Within the next few weeks, high school kids around the world will be prepping to embark on one of the biggest adventures in their life. They will be leaving the comforts of what they know and preparing to attend college.
College, is an experience that far too many kids are not prepared for. It is an exciting time full of many emotions. Graduation is not the time to start preparing your child for financial independence.With other concerns at the forefront of their teenage brains, such as prom and ironing out frosh-week plans, your child will likely not be in the best mindset to absorb all the important information you have to share. For this reason, it is important that you start financial lessons early in their life. The earlier you start, the better equipped they will be.
For example, even before thinking about college, you should encourage your child to get an internship or apprenticeship so that they can learn the tools of the trade they are interested in. Places like City & Guilds has lots of information that can help you start early.
Start With Basics
If you accomplish nothing else, make sure you don’t send you child off until they know the financial basics. Ideally these foundations are laid throughout their upbringing but make sure the absolutely understand the basics before leaving home. The financial basics include:
- Borrowing and implications of borrowing (loans, credit cards, lines of credit etc)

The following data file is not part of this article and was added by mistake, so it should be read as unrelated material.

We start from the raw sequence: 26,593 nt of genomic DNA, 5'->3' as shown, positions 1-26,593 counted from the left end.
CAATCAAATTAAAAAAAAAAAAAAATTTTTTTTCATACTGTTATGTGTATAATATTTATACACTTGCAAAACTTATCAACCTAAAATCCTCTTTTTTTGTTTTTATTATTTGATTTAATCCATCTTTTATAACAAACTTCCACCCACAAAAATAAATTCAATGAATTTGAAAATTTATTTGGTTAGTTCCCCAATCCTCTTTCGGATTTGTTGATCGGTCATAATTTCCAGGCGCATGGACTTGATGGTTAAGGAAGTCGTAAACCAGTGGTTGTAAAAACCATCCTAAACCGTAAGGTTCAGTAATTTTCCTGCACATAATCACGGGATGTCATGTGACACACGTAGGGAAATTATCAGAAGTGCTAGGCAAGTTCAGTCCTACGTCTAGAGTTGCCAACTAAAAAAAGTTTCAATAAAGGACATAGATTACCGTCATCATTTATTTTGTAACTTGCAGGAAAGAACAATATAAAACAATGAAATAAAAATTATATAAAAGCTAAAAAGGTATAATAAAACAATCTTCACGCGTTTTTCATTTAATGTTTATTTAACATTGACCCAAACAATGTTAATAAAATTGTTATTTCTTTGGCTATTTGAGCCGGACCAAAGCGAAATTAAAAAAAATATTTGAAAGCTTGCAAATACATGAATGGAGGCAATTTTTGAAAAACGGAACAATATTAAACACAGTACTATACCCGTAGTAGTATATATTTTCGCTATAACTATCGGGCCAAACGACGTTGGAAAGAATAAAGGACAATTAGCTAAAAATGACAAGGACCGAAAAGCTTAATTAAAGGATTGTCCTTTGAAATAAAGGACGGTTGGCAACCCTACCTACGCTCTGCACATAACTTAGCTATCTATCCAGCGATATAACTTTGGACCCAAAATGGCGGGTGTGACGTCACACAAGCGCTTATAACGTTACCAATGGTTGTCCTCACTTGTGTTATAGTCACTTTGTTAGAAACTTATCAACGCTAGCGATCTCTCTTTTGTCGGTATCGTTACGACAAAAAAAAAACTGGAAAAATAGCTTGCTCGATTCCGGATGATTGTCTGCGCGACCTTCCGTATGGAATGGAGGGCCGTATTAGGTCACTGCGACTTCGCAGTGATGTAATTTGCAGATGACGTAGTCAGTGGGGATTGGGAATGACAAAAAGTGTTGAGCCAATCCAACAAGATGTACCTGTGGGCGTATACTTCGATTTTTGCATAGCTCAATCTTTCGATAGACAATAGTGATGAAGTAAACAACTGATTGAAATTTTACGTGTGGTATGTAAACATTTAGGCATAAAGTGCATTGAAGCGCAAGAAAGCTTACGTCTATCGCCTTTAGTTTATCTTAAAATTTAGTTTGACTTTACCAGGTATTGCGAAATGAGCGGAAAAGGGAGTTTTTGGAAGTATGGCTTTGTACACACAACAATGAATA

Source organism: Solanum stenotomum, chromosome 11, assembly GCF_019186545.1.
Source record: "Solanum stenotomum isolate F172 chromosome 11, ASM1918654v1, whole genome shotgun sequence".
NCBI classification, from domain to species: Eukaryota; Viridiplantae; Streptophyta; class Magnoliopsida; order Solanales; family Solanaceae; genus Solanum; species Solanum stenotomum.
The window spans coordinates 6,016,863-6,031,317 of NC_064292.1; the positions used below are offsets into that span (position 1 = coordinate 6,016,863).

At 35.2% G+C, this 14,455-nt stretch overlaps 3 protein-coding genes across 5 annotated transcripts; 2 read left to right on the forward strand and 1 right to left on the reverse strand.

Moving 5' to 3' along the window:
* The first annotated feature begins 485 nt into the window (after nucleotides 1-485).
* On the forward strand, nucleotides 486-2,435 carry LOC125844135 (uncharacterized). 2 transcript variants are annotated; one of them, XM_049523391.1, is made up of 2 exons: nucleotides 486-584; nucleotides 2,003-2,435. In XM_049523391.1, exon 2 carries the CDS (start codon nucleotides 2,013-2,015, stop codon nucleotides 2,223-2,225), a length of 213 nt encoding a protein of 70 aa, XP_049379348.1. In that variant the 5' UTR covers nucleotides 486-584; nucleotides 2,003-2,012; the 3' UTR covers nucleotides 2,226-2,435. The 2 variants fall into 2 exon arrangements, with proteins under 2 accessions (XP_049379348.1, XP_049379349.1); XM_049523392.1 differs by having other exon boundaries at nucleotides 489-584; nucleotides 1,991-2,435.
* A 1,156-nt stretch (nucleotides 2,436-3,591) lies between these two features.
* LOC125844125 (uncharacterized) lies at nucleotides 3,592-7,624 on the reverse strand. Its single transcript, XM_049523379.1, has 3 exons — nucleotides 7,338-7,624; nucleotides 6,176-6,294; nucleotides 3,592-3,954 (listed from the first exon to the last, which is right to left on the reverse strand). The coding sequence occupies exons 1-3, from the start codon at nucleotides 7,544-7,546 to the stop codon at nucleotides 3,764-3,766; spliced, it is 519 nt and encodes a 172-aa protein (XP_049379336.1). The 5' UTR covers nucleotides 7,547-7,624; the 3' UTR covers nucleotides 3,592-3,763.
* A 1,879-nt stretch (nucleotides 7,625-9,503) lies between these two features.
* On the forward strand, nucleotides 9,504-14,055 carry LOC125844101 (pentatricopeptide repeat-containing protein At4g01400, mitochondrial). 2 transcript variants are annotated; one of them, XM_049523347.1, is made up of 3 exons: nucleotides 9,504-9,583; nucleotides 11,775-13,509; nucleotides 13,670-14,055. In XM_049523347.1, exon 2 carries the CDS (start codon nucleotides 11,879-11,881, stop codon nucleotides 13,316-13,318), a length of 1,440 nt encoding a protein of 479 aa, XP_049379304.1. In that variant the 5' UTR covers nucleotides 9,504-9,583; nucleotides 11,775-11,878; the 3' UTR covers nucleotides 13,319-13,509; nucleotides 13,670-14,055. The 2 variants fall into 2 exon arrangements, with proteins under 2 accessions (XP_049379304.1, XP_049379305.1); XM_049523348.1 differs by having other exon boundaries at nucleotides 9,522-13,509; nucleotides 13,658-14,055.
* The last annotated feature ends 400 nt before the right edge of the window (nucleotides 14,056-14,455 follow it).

- Debt and all responsibilities associated
If they don’t understand these simple basics, they will be starting their life, in a financial turmoil. A child needs to understand how to manage money before leaving home since the ”real world” will completely overwhelm them with opportunities to make bad decisions.
Opportunities to make bad financial decisions are everywhere. Most of these decisions are due to lack of education but totally avoidable.
It was lack of education that was the catalyst of my bad financial decision-making. I started university, knowing nothing about budgeting or borrowing money. I knew that credit cards eventually needed to be paid back but, like so many, thought as long as I was making the minimum payment I was fine. I thought a credit card was a great invention; instead of using my hard-earned paycheque to pay for gas/clothes/textbooks, I could charge it onto my credit card only be required to make a much lower minimum payment. It wasn’t until many years later that I truly understood the implications of my actions.
Smart Doesn’t Mean Knowledgable
Though I would consider myself well-educated, understanding my personal finances was totally foreign to me. I wish I had been educated prior to getting my first credit card but I didn’t, and subsequently ended up borrowing much more than I needed for university. Just because someone is smart academically, doesn’t mean they know anything about simple life basics. Too many parents assume that their bright children work hard in school, get scholarships and have life totally figured out. This is completely untrue.
Knowledge is based on a lifetime of experiences, something most young high school grads lack. Given their age, it is impossible for them to have had much opportunity to become well knowledgeable on real-world finances. It if for this reason that we as parents need to teach them from what we have learned.
What financial lessons have you learned, the hard way, which you’ll now be able to teach your children?
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